• A61F2/2445Annuloplasty rings in direct contact with the valve annulus
    • A61F2/2448D-shaped rings
    • AHUMAN NECESSITIES
    • A61MEDICAL OR VETERINARY SCIENCE; HYGIENE
    • A61FFILTERS IMPLANTABLE INTO BLOOD VESSELS; PROSTHESES; DEVICES PROVIDING PATENCY TO, OR PREVENTING COLLAPSING OF, TUBULAR STRUCTURES OF THE BODY, e.g. STENTS; ORTHOPAEDIC, NURSING OR CONTRACEPTIVE DEVICES; FOMENTATION; TREATMENT OR PROTECTION OF EYES OR EARS; BANDAGES, DRESSINGS OR ABSORBENT PADS; FIRST-AID KITS
    • A61F2/00Filters implantable into blood vessels; Prostheses, i.e. artificial substitutes or replacements for parts of the body; Appliances for connecting them with the body; Devices providing patency to, or preventing collapsing of, tubular structures of the body, e.g. stents
    • A61F2/02Prostheses implantable into the body
    • A61F2/24Heart valves ; Vascular valves, e.g. venous valves; Heart implants, e.g. passive devices for improving the function of the native valve or the heart muscle; Transmyocardial revascularisation [TMR] devices
    • A61F2/2442Annuloplasty rings or inserts for correcting the valve shape; Implants for improving the function of a native heart valve
    • A61F2/2454Means for preventing inversion of the valve leaflets, e.g. chordae tendineae prostheses
    • AHUMAN NECESSITIES
    • A61MEDICAL OR VETERINARY SCIENCE; HYGIENE
    • A61FFILTERS IMPLANTABLE INTO BLOOD VESSELS; PROSTHESES; DEVICES PROVIDING PATENCY TO, OR PREVENTING COLLAPSING OF, TUBULAR STRUCTURES OF THE BODY, e.g. STENTS; ORTHOPAEDIC, NURSING OR CONTRACEPTIVE DEVICES; FOMENTATION; TREATMENT OR PROTECTION OF EYES OR EARS; BANDAGES, DRESSINGS OR ABSORBENT PADS; FIRST-AID KITS
    • A61F2/00Filters implantable into blood vessels; Prostheses, i.e. artificial substitutes or replacements for parts of the body; Appliances for connecting them with the body; Devices providing patency to, or preventing collapsing of, tubular structures of the body, e.g. stents
    • A61F2/02Prostheses implantable into the body
    • A61F2/24Heart valves ; Vascular valves, e.g. venous valves; Heart implants, e.g. passive devices for improving the function of the native valve or the heart muscle; Transmyocardial revascularisation [TMR] devices
    • A61F2/2442Annuloplasty rings or inserts for correcting the valve shape; Implants for improving the function of a native heart valve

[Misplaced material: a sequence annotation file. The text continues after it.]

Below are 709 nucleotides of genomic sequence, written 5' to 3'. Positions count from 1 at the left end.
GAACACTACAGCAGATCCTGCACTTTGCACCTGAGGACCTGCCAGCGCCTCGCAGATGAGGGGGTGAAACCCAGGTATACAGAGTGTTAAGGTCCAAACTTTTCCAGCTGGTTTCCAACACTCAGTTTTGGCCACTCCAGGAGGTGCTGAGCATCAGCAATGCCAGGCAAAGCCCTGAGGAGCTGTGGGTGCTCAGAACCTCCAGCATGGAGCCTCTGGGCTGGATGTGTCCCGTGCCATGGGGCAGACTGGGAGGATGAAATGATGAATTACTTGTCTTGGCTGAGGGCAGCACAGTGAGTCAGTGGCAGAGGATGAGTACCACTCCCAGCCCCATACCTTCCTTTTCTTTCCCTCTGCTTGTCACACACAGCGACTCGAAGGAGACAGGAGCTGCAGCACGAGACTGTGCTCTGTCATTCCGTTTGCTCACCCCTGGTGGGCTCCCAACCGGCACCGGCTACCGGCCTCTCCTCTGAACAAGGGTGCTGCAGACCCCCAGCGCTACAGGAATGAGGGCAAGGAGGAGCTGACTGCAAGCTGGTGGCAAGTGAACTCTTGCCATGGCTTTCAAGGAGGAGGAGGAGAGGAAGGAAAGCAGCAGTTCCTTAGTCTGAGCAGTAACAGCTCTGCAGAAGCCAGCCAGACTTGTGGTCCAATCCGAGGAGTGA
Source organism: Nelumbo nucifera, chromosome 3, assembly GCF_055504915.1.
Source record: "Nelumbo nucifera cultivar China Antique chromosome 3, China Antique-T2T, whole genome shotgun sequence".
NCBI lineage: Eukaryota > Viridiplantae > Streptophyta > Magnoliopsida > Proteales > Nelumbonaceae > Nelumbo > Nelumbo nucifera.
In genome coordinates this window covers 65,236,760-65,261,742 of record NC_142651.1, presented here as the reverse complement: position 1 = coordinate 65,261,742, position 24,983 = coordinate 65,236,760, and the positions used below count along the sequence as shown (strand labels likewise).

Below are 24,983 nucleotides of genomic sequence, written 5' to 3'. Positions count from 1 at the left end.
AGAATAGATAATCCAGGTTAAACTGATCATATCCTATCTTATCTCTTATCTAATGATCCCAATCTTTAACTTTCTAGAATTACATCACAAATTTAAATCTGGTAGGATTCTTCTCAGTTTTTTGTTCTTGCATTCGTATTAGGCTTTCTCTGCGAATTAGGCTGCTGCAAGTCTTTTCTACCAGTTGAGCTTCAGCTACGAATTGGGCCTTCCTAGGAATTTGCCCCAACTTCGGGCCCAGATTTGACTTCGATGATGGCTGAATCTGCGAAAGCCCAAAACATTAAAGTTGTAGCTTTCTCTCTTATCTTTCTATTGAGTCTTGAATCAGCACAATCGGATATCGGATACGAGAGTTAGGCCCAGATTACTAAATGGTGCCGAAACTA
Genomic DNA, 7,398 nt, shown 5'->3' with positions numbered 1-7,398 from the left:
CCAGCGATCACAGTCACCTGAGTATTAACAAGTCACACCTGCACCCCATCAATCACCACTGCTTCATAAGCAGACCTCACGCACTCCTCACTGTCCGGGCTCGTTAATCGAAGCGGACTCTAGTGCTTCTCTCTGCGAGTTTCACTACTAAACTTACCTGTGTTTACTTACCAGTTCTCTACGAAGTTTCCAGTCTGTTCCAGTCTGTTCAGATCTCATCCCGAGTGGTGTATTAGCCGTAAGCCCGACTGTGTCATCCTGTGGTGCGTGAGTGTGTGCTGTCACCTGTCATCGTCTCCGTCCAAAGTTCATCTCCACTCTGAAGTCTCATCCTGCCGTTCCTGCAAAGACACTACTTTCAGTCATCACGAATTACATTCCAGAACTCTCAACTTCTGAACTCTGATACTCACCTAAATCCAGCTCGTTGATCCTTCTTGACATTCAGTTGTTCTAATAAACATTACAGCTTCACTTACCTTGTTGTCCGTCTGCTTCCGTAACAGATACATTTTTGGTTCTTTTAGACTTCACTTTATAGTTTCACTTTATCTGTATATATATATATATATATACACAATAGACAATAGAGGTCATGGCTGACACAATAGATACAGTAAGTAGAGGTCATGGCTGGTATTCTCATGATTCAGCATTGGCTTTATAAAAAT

• A61F2/2466Delivery devices therefor
    • AHUMAN NECESSITIES
    • A61MEDICAL OR VETERINARY SCIENCE; HYGIENE
    • A61FFILTERS IMPLANTABLE INTO BLOOD VESSELS; PROSTHESES; DEVICES PROVIDING PATENCY TO, OR PREVENTING COLLAPSING OF, TUBULAR STRUCTURES OF THE BODY, e.g. STENTS; ORTHOPAEDIC, NURSING OR CONTRACEPTIVE DEVICES; FOMENTATION; TREATMENT OR PROTECTION OF EYES OR EARS; BANDAGES, DRESSINGS OR ABSORBENT PADS; FIRST-AID KITS
    • A61F2/00Filters implantable into blood vessels; Prostheses, i.e. artificial substitutes or replacements for parts of the body; Appliances for connecting them with the body; Devices providing patency to, or preventing collapsing of, tubular structures of the body, e.g. stents
    • A61F2/02Prostheses implantable into the body
    • A61F2/24Heart valves ; Vascular valves, e.g. venous valves; Heart implants, e.g. passive devices for improving the function of the native valve or the heart muscle; Transmyocardial revascularisation [TMR] devices
    • A61F2/2496Devices for determining the dimensions of the prosthetic valve to be implanted, e.g. templates, sizers
    • FMECHANICAL ENGINEERING; LIGHTING; HEATING; WEAPONS; BLASTING
    • F04POSITIVE - DISPLACEMENT MACHINES FOR LIQUIDS; PUMPS FOR LIQUIDS OR ELASTIC FLUIDS
    • F04CROTARY-PISTON, OR OSCILLATING-PISTON, POSITIVE-DISPLACEMENT MACHINES FOR LIQUIDS; ROTARY-PISTON, OR OSCILLATING-PISTON, POSITIVE-DISPLACEMENT PUMPS
    • F04C2270/00Control; Monitoring or safety arrangements
    • F04C2270/04Force
    • F04C2270/042Force radial
    • F04C2270/0421Controlled or regulated

Abstract